It took bitcoin (BTC) 10 years in existence to reach the $20,000 mark, on Dec. 15. Then it took just 15 days to reach $29,000. It took the Dow Jones almost three years to make the same move.
Bitcoin started the year at $7,200. It’s ending the year close to $30,000, up 296%. (For comparison, the Nasdaq is up 43% in 2020, the S&P 500 up 16%, the Dow up 7%.)
The 2020 bitcoin bonanza can be chalked up to a convergence of many positive factors, as well as a convergence of narratives.
In the past, a common criticism of bitcoin from skeptics was that it isn’t useful as a real currency—you can’t spend it in most places. In 2020, investors decided they don’t care about that, and don’t want to spend their bitcoin anyway. Institutional firms flooded in, viewing cryptocurrencies as a legitimate asset to hold in their portfolio.
At the very least, the consensus now appears to be: Bitcoin isn’t going away. It has existed for 10 years and will continue to exist.
“A failure by the Grayscale Bitcoin Trust to receive additional inflows over the coming weeks,” JPM strategists wrote, “would cast doubt to the idea that institutional investors such as family offices have embarked on a trend of embracing bitcoin as digital gold.” As we now see, GBTC did not fail to receive additional inflows in December.
In November, billionaire investor Stan Druckenmiller said he owns some bitcoin, telling CNBC he owns a lot more gold than bitcoin, but “if the gold bet works, the bitcoin bet will probably work better, because it’s thinner, more illiquid and has a lot more beta to it.” Bill Miller, the veteran investor and former CIO of Legg Mason, has added his name to the chorus, saying he expects all the big banks to hold cryptocurrency soon and that he has 30% of his own hedge fund portfolio in bitcoin.
Even Ray Dalio of Bridgewater, who had said earlier this year that he sees major problems with cryptocurrencies, including the potential for governments to “outlaw” them, said in a Reddit AMA this month that bitcoin “could serve as a diversifier to gold” and that investors ought to “have some of these type of assets.”
Of course, many prominent bears remain bears. The economist Nouriel Roubini, who has the nickname “Dr. Doom,” reiterated this month on Yahoo Finance that he believes bitcoin is “not a currency… not a stable store of value… not even an asset,” and predicted that the “hyperbolic bubble is going to go bust.”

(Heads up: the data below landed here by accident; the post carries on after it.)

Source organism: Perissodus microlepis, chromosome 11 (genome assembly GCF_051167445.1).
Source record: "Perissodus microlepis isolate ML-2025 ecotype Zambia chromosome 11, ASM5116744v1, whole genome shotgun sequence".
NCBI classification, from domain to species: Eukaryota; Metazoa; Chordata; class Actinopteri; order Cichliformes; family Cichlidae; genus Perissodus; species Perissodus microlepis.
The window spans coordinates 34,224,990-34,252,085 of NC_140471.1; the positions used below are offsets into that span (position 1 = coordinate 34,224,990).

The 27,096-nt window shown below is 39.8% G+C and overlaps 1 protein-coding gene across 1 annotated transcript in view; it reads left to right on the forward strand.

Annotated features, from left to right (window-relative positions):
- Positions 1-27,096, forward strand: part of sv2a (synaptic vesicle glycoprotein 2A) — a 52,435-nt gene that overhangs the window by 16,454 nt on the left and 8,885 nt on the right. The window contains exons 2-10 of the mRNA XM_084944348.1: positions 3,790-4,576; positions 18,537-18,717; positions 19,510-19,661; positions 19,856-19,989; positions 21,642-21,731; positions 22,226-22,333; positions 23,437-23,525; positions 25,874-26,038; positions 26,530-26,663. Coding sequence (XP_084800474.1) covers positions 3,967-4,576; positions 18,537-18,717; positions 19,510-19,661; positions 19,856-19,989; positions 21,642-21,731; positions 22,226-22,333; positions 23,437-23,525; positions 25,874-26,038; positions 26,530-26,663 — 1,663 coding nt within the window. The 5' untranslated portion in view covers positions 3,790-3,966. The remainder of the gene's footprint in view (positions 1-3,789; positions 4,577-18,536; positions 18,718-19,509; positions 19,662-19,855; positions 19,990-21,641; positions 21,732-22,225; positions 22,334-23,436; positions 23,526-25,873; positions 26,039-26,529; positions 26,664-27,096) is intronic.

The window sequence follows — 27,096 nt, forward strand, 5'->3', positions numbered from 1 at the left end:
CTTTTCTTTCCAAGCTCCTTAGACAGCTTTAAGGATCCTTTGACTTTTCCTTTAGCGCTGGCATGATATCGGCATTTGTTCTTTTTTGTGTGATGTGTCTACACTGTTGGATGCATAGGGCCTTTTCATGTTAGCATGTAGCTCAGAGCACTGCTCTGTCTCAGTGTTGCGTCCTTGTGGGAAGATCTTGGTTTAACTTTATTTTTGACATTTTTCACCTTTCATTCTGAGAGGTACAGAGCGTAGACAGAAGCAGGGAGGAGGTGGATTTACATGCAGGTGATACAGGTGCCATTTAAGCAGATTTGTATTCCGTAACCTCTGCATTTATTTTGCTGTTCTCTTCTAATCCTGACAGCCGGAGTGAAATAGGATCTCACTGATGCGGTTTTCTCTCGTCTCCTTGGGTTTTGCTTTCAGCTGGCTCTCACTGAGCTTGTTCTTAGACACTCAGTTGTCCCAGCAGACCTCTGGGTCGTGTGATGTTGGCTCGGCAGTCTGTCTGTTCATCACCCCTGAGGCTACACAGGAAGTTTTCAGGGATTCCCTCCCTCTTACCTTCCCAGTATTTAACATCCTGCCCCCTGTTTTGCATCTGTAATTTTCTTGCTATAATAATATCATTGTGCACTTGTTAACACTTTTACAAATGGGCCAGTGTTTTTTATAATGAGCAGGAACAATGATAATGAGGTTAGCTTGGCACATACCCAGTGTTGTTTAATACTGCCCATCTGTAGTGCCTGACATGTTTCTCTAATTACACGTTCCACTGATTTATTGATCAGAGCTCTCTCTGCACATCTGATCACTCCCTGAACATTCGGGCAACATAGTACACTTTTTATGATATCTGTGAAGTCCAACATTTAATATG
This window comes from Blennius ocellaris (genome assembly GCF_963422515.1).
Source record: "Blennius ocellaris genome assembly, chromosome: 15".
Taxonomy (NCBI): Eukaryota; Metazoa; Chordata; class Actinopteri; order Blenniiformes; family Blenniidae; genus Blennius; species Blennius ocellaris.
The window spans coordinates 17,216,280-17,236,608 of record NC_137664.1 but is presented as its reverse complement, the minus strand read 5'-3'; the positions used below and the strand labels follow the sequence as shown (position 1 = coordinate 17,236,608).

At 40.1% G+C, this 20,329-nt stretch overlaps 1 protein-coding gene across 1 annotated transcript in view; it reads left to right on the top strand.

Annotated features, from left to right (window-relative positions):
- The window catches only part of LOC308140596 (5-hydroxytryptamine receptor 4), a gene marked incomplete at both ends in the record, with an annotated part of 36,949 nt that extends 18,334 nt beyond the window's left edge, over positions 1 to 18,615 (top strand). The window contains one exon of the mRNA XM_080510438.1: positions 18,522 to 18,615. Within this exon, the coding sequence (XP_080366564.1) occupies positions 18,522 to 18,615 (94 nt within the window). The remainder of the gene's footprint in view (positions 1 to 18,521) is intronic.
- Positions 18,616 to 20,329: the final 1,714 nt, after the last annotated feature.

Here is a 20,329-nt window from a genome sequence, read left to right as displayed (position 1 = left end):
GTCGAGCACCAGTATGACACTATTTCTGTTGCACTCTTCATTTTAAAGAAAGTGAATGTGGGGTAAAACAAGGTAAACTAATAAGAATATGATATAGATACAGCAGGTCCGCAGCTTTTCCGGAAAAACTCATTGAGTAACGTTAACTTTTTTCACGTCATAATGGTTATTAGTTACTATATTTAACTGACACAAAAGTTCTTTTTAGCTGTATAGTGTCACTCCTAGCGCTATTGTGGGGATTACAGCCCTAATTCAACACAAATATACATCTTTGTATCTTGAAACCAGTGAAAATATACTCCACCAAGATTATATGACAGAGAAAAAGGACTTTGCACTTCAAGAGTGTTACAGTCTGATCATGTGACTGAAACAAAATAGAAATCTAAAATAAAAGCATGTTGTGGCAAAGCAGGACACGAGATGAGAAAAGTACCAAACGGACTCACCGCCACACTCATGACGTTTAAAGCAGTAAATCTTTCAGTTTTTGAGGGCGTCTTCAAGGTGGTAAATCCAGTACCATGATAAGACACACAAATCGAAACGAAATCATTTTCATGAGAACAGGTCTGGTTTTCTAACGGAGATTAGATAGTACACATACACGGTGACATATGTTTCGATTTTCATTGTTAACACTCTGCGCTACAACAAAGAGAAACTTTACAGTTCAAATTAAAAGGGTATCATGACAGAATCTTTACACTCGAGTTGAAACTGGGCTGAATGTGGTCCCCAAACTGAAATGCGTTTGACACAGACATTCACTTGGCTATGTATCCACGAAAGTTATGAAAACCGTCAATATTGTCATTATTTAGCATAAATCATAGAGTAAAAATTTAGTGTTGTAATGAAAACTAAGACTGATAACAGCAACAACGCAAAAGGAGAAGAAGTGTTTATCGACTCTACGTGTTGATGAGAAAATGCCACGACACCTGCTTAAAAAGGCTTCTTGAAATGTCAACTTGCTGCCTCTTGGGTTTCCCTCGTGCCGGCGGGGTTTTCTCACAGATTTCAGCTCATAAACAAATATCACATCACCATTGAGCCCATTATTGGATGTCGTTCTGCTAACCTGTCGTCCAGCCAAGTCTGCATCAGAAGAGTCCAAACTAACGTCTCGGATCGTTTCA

PayPal, Square, Visa, JPMorgan, Fidelity & more
PayPal (PYPL) and Square (SQ) have been credited with intensifying the 2020 surge.
On Oct. 21, PayPal announced it will soon allow bitcoin buying inside its PayPal and Venmo digital wallets (as well as paying with bitcoin, though most people are not likely to want to spend their crypto as the price rises). The news sent PayPal shares soaring along with the bitcoin price, hailed as a major milestone: a consumer-facing payments company signaling its faith in bitcoin.
Visa (V), over the past year, has approved a slew of Visa-branded bitcoin rewards credit and debit cards, and will add support for Circle’s USDC stablecoin (a cryptocurrency pegged to the value of the U.S. dollar) to its customer network. Visa tells Yahoo Finance it is “actively working with over 25 digital currency companies on a variety of bitcoin-related products and services, cards being just one area.”
All of these examples represent an obvious shift in sentiment from just one year ago, which is why many in the crypto space insist this time is different than the 2017 price run.
The COVID-19 pandemic, and government reaction to it, handed bitcoin its dream scenario. When the Fed has to step in, crypto flag-wavers point to digital gold, free from government interference and quantitative easing. (Bitcoin’s supply will be capped at 21 million coins, with about 18.5 million coins created so far; mining creates new coins on the road to 21 million, but the reward for mining gets halved every four years as a means to slow creation.)
“There’s so many uncertainties in this pandemic, but one thing that seems almost assured is when you print trillions of dollars more paper money, it’s going to drive up bitcoin and other cyptocurrencies,” Dan Morehead, CEO of crypto investment firm Pantera Capital, said in August. “Gold’s going to go up, bitcoin’s going to go up. It is a hedge to paper currency being debased.”
In November, as the pandemic dragged on, more investors sought hedges, and as Chainlink cofounder Sergey Nazarov said, “That seeking of safety leads them to look at alternatives. The modern global financial system is not very well set up to help people combat inflation, whereas there are alternatives, such as bitcoin, that are. Impending inflation is something that is more and more on people’s minds, and inflation as a mechanism to devalue assets leads people to seek safety.”
The next question for crypto markets in 2021 will be what a President Biden administration means for crypto policy (maybe nothing), and whether bitcoin will in fact be a “safe” investment.
Daniel Roberts is an editor-at-large at Yahoo Finance and has covered bitcoin since 2011. Follow him on Twitter at @readDanwrite.